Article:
Yahoo!, AOL, and Microsoft sealed a long-rumored partnership yesterday in order to increase their online ad revenues. AdAge writes that these three aging giants joined their display inventory to try to acquire a larger share of ad dollars, money that is increasingly being distributed to Facebook or Google.
– News organizations can now create pages on Google+, reports Poynter. The New York Times, NBC News, and Fox News are some of the first institutions to join the social network and engage with their readers and other Google+ users. The +1 button’s growing presence on media sites allows readers to endorse pages of their choosing, which will give these media brands further insight into reader’s behavior and preferences, writes AdAge.
– A new site, SocialCheck.me allows recruiters and human resources staff to contact colleagues of job candidates, reports TechCrunch. This program allows employers to circulate customized surveys to current and past co-workers of would-be employees about the past performance of each candidates as well as their work quality. SocialCheck.me marks another invasive twist to scouring the web for candidates’ self-monitored online profiles.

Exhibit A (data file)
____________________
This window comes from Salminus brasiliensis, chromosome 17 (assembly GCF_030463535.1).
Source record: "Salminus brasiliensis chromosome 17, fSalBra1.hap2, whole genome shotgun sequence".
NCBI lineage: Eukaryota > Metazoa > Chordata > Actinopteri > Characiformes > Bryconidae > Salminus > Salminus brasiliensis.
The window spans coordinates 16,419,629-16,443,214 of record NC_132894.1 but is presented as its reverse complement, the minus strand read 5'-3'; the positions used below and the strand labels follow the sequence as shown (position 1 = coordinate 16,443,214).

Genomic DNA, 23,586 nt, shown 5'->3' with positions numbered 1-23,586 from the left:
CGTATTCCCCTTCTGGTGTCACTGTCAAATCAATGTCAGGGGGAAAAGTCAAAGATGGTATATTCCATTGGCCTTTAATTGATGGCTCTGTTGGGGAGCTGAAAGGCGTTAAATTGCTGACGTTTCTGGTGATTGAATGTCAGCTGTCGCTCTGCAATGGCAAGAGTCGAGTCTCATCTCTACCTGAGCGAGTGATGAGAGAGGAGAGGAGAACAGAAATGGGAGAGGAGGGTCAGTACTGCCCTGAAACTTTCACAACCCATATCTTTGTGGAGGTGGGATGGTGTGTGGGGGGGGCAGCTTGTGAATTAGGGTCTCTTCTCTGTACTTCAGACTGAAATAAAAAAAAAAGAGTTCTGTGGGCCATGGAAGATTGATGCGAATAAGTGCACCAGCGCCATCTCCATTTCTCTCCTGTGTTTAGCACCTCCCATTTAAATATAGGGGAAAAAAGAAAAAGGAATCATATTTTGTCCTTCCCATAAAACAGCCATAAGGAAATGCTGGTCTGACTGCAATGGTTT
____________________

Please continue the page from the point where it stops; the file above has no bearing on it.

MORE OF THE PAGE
– The New York Times sues The Huffington Post for trademark infringement, reports PaidContent. The Times claims that that HuffPost’s Parentlode blog, by former Times writer Lisa Belkin, has a name too similar to her former Motherlode blog.
– In other sneaky media news, Twitter’s head of communications announced yesterday that he will leave Twitter by Tweeting his plans to quit, reports TechCrunch. After Sean Garrett (@SG) posted his plans to depart, Twitter Communications representative confirmed that “his tweets speak for themselves.”